"Any person * * * who knowingly, by means of any fraud, force, threat, intimidation, or boycott, or discrimination on account of race, religion, or political affiliations, deprives any person of any of the benefits to which he may be entitled under such appropriation, or attempts so to do, or assists in so doing, shall be deemed guilty of a misdemeanor."

Counsel for appellants contend that in order to constitute a violation of Section 12, supra, the deprivation of benefits under the appropriation by means of fraud, force, threat, intimidation, or boycott must be on account of race, religion or political affiliations. To accord such a construction to Section 12 would render the conjunction "or" after the word "intimidation" wholly superfluous. Section 12 plainly defines two classes of offenses: One, deprivation of benefits by means of fraud, force, threat, intimidation, or boycott, and the other, deprivation of benefits by means of discrimination on account of race, religion, or political affiliations. This intent is clearly indicated by the insertion of the conjunction "or" between the words "intimidation" and "boycott" and the inclusion of the second conjunctive "or" between the words "boycott" and "discrimination."

We conclude that the phrase "on account of race, religion, or political affiliations" modifies only "discrimination" and does not refer back to the previous means enumerated in the section.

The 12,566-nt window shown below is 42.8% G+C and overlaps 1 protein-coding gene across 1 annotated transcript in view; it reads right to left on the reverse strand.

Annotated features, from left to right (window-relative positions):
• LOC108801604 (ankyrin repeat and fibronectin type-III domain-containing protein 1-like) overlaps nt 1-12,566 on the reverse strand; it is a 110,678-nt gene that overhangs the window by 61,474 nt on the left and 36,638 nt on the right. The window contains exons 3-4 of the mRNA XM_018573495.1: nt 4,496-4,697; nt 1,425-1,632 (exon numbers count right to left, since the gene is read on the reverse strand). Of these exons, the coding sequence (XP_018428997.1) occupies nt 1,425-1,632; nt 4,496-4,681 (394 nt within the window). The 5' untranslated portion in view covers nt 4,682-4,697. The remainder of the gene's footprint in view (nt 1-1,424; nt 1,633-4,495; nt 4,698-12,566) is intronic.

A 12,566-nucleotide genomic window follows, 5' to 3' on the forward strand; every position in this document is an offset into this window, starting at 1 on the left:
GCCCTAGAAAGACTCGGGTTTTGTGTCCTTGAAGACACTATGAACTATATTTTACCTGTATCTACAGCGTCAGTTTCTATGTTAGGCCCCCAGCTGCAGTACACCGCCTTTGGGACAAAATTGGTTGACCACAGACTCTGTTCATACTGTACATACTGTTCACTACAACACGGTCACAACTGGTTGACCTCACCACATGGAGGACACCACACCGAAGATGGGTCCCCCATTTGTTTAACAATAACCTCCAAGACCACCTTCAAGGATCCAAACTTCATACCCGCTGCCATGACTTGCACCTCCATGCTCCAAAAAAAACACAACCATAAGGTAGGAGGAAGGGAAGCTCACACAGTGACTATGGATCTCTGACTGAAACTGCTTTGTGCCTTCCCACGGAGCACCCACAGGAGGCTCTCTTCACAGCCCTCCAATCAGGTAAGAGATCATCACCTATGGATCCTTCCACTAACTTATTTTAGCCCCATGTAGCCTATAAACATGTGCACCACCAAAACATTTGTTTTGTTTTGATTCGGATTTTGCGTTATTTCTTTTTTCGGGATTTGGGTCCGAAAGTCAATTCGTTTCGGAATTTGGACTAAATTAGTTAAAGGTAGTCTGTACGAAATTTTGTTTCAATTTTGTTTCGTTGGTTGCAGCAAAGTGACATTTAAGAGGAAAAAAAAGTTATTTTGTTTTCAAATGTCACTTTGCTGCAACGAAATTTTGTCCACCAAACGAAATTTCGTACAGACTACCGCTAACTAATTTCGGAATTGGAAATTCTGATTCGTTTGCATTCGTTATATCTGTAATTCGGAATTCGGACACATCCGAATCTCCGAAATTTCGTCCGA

Appellants further contend that the government introduced no evidence showing or tending to show that appellants or any of them had knowledge of Section 12, supra. They assert that where an act is merely mala prohibita, in order to establish a conspiracy to violate such act, it is necessary to prove that the defendants had knowledge of the existence of the act. This contention was not specifically urged at the trial below. In order to establish a criminal conspiracy, a corrupt motive or intent must be shown. There must be an evil design, a wrongful purpose. But where a conspiracy to commit a criminal offense is charged, it is not necessary to establish knowledge on the part of the defendants of the existence of the law defining the offense, even where it is merely mala prohibita. Where a corrupt motive is established such knowledge is imputed.1